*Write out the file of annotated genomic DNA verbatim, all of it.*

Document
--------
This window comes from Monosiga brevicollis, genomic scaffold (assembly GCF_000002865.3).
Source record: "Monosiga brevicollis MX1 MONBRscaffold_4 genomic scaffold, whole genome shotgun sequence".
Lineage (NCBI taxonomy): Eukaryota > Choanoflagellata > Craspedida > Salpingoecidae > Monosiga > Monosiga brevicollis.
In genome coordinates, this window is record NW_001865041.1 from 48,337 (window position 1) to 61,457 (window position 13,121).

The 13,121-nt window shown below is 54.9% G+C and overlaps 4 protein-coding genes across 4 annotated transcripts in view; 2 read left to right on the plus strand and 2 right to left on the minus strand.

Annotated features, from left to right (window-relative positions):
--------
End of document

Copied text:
This window comes from Monosiga brevicollis, genomic scaffold (assembly GCF_000002865.3).
Source record: "Monosiga brevicollis MX1 MONBRscaffold_4 genomic scaffold, whole genome shotgun sequence".
Lineage (NCBI taxonomy): Eukaryota > Choanoflagellata > Craspedida > Salpingoecidae > Monosiga > Monosiga brevicollis.
In genome coordinates, this window is record NW_001865041.1 from 48,337 (window position 1) to 61,457 (window position 13,121).

The 13,121-nt window shown below is 54.9% G+C and overlaps 4 protein-coding genes across 4 annotated transcripts in view; 2 read left to right on the plus strand and 2 right to left on the minus strand.

Annotated features, from left to right (window-relative positions):